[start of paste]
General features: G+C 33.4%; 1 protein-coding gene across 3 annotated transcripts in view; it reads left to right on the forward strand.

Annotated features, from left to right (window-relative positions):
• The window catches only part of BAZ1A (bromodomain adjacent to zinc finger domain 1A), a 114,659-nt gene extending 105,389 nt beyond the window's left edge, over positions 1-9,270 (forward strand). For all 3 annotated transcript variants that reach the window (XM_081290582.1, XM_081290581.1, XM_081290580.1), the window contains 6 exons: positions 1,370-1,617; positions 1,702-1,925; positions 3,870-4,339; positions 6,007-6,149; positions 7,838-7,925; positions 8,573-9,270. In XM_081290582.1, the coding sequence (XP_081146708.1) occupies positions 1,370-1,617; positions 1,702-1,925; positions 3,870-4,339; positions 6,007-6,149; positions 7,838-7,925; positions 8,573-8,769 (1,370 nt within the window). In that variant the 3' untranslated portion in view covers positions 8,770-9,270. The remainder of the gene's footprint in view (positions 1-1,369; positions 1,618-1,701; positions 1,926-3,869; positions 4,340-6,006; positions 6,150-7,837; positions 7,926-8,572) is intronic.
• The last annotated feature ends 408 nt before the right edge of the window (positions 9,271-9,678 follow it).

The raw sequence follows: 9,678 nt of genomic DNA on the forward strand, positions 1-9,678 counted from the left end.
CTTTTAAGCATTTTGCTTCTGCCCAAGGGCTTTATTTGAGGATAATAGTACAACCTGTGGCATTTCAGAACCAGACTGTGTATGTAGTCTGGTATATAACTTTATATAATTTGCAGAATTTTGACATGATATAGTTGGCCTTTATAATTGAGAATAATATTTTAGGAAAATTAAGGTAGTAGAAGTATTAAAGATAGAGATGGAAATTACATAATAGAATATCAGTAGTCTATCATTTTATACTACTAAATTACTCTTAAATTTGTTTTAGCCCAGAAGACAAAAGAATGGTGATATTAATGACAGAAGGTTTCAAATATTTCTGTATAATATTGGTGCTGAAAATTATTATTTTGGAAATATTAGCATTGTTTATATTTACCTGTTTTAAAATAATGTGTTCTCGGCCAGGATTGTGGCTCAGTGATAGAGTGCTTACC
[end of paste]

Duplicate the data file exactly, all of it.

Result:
General features: G+C 33.4%; 1 protein-coding gene across 3 annotated transcripts in view; it reads left to right on the forward strand.

Annotated features, from left to right (window-relative positions):
• The window catches only part of BAZ1A (bromodomain adjacent to zinc finger domain 1A), a 114,659-nt gene extending 105,389 nt beyond the window's left edge, over positions 1-9,270 (forward strand). For all 3 annotated transcript variants that reach the window (XM_081290582.1, XM_081290581.1, XM_081290580.1), the window contains 6 exons: positions 1,370-1,617; positions 1,702-1,925; positions 3,870-4,339; positions 6,007-6,149; positions 7,838-7,925; positions 8,573-9,270. In XM_081290582.1, the coding sequence (XP_081146708.1) occupies positions 1,370-1,617; positions 1,702-1,925; positions 3,870-4,339; positions 6,007-6,149; positions 7,838-7,925; positions 8,573-8,769 (1,370 nt within the window). In that variant the 3' untranslated portion in view covers positions 8,770-9,270. The remainder of the gene's footprint in view (positions 1-1,369; positions 1,618-1,701; positions 1,926-3,869; positions 4,340-6,006; positions 6,150-7,837; positions 7,926-8,572) is intronic.
• The last annotated feature ends 408 nt before the right edge of the window (positions 9,271-9,678 follow it).

The raw sequence follows: 9,678 nt of genomic DNA on the forward strand, positions 1-9,678 counted from the left end.
CTTTTAAGCATTTTGCTTCTGCCCAAGGGCTTTATTTGAGGATAATAGTACAACCTGTGGCATTTCAGAACCAGACTGTGTATGTAGTCTGGTATATAACTTTATATAATTTGCAGAATTTTGACATGATATAGTTGGCCTTTATAATTGAGAATAATATTTTAGGAAAATTAAGGTAGTAGAAGTATTAAAGATAGAGATGGAAATTACATAATAGAATATCAGTAGTCTATCATTTTATACTACTAAATTACTCTTAAATTTGTTTTAGCCCAGAAGACAAAAGAATGGTGATATTAATGACAGAAGGTTTCAAATATTTCTGTATAATATTGGTGCTGAAAATTATTATTTTGGAAATATTAGCATTGTTTATATTTACCTGTTTTAAAATAATGTGTTCTCGGCCAGGATTGTGGCTCAGTGATAGAGTGCTTACC